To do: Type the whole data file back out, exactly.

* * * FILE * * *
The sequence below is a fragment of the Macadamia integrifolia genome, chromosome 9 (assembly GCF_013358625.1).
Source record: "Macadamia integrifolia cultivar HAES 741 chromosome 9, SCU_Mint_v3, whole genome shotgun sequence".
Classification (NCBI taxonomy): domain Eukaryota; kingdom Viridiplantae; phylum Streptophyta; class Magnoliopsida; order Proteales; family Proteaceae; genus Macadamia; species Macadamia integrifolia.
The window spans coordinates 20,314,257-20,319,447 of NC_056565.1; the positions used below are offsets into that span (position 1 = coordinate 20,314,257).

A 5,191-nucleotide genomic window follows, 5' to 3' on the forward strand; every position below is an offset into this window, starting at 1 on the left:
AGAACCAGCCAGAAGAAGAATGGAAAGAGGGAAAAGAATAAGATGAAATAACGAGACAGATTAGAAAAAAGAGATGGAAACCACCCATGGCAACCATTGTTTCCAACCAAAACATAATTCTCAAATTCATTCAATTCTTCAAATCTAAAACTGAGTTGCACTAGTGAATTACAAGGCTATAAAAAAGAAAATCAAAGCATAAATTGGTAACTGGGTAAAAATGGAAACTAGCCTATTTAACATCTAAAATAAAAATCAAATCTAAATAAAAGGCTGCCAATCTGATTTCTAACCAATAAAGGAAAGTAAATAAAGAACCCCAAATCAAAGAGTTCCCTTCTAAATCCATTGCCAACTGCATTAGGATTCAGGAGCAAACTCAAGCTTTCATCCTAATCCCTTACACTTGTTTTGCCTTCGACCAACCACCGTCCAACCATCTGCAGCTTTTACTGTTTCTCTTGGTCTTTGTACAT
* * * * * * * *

The sequence below is a fragment of the Macadamia integrifolia genome, chromosome 9 (assembly GCF_013358625.1).
Source record: "Macadamia integrifolia cultivar HAES 741 chromosome 9, SCU_Mint_v3, whole genome shotgun sequence".
Classification (NCBI taxonomy): domain Eukaryota; kingdom Viridiplantae; phylum Streptophyta; class Magnoliopsida; order Proteales; family Proteaceae; genus Macadamia; species Macadamia integrifolia.
The window spans coordinates 20,314,257-20,319,447 of NC_056565.1; the positions used below are offsets into that span (position 1 = coordinate 20,314,257).

A 5,191-nucleotide genomic window follows, 5' to 3' on the forward strand; every position below is an offset into this window, starting at 1 on the left:
AGAACCAGCCAGAAGAAGAATGGAAAGAGGGAAAAGAATAAGATGAAATAACGAGACAGATTAGAAAAAAGAGATGGAAACCACCCATGGCAACCATTGTTTCCAACCAAAACATAATTCTCAAATTCATTCAATTCTTCAAATCTAAAACTGAGTTGCACTAGTGAATTACAAGGCTATAAAAAAGAAAATCAAAGCATAAATTGGTAACTGGGTAAAAATGGAAACTAGCCTATTTAACATCTAAAATAAAAATCAAATCTAAATAAAAGGCTGCCAATCTGATTTCTAACCAATAAAGGAAAGTAAATAAAGAACCCCAAATCAAAGAGTTCCCTTCTAAATCCATTGCCAACTGCATTAGGATTCAGGAGCAAACTCAAGCTTTCATCCTAATCCCTTACACTTGTTTTGCCTTCGACCAACCACCGTCCAACCATCTGCAGCTTTTACTGTTTCTCTTGGTCTTTGTACAT